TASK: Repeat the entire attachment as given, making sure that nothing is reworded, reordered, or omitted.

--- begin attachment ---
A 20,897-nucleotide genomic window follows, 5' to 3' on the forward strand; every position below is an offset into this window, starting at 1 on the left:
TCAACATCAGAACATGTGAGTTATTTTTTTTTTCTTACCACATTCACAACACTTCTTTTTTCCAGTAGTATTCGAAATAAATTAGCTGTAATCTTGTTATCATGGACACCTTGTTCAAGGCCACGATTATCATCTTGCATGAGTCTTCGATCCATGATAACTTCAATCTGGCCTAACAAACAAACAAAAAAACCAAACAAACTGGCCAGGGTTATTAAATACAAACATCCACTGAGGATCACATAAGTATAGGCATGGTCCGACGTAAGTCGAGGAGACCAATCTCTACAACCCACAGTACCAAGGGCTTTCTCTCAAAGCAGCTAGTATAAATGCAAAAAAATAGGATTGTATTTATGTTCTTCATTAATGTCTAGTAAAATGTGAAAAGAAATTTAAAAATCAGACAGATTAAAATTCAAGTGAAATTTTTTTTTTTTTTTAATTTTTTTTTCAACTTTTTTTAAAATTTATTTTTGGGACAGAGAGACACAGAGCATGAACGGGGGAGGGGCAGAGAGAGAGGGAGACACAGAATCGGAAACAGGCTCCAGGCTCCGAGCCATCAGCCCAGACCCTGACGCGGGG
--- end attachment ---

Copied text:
A 20,897-nucleotide genomic window follows, 5' to 3' on the forward strand; every position below is an offset into this window, starting at 1 on the left:
TCAACATCAGAACATGTGAGTTATTTTTTTTTTCTTACCACATTCACAACACTTCTTTTTTCCAGTAGTATTCGAAATAAATTAGCTGTAATCTTGTTATCATGGACACCTTGTTCAAGGCCACGATTATCATCTTGCATGAGTCTTCGATCCATGATAACTTCAATCTGGCCTAACAAACAAACAAAAAAACCAAACAAACTGGCCAGGGTTATTAAATACAAACATCCACTGAGGATCACATAAGTATAGGCATGGTCCGACGTAAGTCGAGGAGACCAATCTCTACAACCCACAGTACCAAGGGCTTTCTCTCAAAGCAGCTAGTATAAATGCAAAAAAATAGGATTGTATTTATGTTCTTCATTAATGTCTAGTAAAATGTGAAAAGAAATTTAAAAATCAGACAGATTAAAATTCAAGTGAAATTTTTTTTTTTTTTTAATTTTTTTTTCAACTTTTTTTAAAATTTATTTTTGGGACAGAGAGACACAGAGCATGAACGGGGGAGGGGCAGAGAGAGAGGGAGACACAGAATCGGAAACAGGCTCCAGGCTCCGAGCCATCAGCCCAGACCCTGACGCGGGG